The start appears to be messy - I can see only the the back two rows through the zoom lens on my camera but it appears that at least one of the Arrows on the back row doesn't get away properly and some of the others appear to be taking evasive action. Yellows are waved frantically, suggesting that someone has done something stupid at La Source. Sio it comes as something of a surprise when all 21 cars (Tora Takagi's Arrows has gone AWOL) make it round the first lap, and David Coulthard appears to have got the jump on everyone. Irvine has fought his way up to fourth, while Hill has somewhat predictably slid back to seventh. Zanardi is an impressive sixth for Williams.

The race carries on in this vein. Nobody of any great significance drops out and David Coulthard runs away the comfortable winner. Hill and Salo both make their way past Zanardi at the pit stops, while Luca Badoer does a good job of hassling the slower Prosts, BARs and Benettons in the quicker of the two Minardis. I try to watch a bit of the action from the Bus Stop but it is vastly over-catchfenced and my view is impeded by 'Schumi' flags so I wander back down to Stavelot, only for the race to end before I get there.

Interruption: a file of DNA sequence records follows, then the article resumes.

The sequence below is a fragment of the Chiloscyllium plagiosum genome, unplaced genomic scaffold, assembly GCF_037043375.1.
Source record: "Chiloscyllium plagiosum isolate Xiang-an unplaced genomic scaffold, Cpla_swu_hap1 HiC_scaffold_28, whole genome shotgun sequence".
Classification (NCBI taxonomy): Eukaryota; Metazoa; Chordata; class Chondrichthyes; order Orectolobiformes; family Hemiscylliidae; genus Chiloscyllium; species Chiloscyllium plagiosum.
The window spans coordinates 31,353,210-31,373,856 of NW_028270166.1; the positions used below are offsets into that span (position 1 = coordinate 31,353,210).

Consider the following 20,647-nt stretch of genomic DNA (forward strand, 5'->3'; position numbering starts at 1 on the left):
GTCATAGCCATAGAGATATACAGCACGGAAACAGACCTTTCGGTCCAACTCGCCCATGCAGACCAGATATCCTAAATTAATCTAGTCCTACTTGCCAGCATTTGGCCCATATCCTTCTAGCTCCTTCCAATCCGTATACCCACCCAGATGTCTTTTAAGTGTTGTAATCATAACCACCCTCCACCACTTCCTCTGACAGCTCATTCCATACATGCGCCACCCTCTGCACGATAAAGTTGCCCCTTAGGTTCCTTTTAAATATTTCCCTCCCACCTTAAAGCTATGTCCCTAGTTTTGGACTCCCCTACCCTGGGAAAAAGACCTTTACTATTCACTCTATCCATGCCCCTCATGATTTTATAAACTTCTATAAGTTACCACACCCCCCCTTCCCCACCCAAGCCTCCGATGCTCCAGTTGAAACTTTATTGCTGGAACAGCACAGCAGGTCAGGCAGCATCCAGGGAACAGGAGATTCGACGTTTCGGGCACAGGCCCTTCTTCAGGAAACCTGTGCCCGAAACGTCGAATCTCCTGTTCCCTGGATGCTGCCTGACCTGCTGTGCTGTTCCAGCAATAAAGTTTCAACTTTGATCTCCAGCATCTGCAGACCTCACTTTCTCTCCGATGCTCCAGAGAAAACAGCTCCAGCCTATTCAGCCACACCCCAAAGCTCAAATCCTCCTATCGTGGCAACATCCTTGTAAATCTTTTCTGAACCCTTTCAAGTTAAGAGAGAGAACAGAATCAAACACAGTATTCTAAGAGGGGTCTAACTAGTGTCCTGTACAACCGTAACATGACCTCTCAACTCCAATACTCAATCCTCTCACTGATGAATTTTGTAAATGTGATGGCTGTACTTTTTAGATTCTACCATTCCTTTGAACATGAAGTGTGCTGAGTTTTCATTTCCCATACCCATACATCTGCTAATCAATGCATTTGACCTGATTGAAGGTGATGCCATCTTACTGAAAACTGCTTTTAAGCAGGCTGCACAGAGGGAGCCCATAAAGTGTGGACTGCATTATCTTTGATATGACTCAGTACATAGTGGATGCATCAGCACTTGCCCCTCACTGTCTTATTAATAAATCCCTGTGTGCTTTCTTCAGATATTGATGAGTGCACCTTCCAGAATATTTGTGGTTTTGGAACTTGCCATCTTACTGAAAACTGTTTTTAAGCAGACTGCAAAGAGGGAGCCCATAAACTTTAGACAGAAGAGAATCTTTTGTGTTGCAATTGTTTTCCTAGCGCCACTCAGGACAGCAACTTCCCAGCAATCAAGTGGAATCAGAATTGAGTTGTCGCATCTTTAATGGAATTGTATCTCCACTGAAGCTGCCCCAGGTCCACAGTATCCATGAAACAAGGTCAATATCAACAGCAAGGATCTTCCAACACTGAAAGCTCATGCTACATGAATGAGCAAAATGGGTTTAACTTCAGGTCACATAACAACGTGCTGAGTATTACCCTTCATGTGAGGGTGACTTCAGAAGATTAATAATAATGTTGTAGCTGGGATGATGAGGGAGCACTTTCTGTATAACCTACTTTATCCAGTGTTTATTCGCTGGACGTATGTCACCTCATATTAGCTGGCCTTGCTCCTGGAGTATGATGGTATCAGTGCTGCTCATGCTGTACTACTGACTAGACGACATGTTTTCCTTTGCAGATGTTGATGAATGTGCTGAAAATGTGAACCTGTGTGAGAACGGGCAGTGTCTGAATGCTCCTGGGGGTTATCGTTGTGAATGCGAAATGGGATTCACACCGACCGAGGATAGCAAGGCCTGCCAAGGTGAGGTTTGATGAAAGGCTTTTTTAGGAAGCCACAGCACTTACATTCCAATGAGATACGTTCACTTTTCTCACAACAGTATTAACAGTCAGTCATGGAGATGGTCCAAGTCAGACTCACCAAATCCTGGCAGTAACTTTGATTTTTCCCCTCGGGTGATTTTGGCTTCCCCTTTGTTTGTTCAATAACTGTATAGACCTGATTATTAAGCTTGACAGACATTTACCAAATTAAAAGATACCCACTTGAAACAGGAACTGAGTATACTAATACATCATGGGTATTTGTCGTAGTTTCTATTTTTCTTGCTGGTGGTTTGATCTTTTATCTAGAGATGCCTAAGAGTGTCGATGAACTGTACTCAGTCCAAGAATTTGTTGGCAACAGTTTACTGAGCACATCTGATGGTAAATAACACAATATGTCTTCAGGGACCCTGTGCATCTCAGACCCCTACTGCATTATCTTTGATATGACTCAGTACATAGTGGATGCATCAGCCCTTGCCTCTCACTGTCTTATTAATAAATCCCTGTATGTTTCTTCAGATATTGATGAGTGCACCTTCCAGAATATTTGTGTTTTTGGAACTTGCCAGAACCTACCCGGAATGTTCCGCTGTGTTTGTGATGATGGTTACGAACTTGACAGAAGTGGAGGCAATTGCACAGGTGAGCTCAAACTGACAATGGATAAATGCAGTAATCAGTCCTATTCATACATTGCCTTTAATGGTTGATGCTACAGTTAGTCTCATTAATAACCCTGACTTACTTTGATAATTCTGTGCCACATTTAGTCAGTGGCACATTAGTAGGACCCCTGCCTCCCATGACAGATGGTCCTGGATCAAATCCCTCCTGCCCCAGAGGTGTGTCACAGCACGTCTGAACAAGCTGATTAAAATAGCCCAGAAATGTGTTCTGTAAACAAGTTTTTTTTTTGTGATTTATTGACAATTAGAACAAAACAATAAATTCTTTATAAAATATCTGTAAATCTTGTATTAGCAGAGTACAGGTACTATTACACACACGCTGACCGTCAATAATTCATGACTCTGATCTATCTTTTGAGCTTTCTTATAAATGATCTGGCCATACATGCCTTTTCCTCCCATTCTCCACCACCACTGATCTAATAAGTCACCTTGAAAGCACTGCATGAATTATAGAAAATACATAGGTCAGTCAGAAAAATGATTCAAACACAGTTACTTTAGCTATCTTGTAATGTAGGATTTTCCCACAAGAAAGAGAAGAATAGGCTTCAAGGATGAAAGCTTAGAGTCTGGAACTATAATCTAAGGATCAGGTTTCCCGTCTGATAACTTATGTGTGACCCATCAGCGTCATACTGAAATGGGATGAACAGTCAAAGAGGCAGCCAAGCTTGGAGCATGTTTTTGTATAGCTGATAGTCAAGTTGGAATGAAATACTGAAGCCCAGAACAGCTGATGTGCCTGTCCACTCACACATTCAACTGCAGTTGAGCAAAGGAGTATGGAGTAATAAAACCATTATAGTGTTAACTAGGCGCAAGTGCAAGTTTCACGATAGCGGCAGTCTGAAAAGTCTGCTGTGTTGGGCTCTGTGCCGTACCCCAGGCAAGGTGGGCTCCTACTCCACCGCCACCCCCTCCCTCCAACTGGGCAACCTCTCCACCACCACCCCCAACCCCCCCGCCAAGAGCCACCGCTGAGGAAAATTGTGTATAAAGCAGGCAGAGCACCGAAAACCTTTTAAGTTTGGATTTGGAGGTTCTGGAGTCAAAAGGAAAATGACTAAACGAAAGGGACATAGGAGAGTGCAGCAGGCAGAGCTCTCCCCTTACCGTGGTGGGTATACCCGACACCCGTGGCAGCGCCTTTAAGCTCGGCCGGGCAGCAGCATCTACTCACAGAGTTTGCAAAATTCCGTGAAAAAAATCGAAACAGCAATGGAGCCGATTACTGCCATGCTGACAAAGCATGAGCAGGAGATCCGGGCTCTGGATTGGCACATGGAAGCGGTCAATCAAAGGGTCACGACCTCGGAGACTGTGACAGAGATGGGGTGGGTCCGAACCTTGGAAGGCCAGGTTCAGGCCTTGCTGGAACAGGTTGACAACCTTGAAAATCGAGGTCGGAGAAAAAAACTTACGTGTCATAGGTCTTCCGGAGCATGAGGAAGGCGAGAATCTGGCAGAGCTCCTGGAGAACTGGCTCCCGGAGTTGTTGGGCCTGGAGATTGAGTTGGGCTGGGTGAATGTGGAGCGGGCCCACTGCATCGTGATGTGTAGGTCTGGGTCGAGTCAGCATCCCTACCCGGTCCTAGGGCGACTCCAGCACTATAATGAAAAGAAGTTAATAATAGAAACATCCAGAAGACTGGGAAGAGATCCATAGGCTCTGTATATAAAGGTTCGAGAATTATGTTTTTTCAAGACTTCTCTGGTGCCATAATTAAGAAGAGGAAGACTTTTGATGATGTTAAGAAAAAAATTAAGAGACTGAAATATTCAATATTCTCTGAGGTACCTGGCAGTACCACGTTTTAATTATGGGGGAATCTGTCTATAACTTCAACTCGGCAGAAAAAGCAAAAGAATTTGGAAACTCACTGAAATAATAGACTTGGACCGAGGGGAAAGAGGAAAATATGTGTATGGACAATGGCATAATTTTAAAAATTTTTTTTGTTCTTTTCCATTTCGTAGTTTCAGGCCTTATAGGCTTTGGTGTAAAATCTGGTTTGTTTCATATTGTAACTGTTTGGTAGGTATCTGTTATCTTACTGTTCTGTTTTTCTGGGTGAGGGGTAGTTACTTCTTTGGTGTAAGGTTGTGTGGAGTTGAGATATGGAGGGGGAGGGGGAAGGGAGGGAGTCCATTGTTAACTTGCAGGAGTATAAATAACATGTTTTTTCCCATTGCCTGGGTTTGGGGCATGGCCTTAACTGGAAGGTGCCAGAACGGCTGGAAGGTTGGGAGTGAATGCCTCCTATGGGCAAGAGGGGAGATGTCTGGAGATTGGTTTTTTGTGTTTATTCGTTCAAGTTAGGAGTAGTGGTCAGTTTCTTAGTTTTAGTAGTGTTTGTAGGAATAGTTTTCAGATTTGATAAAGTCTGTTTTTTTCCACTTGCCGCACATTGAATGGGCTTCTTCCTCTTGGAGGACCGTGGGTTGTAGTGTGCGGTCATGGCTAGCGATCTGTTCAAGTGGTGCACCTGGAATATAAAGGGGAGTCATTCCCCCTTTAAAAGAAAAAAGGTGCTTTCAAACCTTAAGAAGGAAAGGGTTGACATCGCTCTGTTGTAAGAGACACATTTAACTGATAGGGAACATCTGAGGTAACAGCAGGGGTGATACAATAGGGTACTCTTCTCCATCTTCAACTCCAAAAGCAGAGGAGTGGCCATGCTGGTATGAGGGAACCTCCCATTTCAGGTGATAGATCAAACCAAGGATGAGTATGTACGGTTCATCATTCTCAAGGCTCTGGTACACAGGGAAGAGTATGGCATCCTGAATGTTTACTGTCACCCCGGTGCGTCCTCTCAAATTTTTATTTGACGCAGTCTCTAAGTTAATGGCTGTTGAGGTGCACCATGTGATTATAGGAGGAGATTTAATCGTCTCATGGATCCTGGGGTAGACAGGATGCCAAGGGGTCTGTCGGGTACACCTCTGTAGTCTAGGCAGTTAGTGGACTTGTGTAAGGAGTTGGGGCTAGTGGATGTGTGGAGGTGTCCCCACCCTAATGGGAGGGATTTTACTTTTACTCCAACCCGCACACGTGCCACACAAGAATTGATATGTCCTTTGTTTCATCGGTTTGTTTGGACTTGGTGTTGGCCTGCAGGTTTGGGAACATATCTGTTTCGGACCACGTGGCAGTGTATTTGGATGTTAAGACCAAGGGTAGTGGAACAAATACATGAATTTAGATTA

I wander back down to the finish line with the intention of having a snoop around the paddock, but it quickly becomes apparent that the world has changed somewhat since I last went to a race, in my early teens, and purple-shirted goons are guarding the pit lane in a manner that leaves me a little surprised that they don't have semi-automatic rifles at their sides. From my vantage point at the entrance to the pitlane, I'm able to see enough to see that the sport has become a great deal more professional in the last six or seven years. Even the smallest, poorest outfits (a rather relative term in the world of F1) have neat, expensive looking team shirts and several huge, shiny new transporters that dwarf even those used by the largest of teams when I last crawled into the paddock, at Silverstone in 1992. I toy around the idea of going for a walk around the circuit, but I'm feeling hot and exhausted and so head back to the campsite to catch up on some sleep.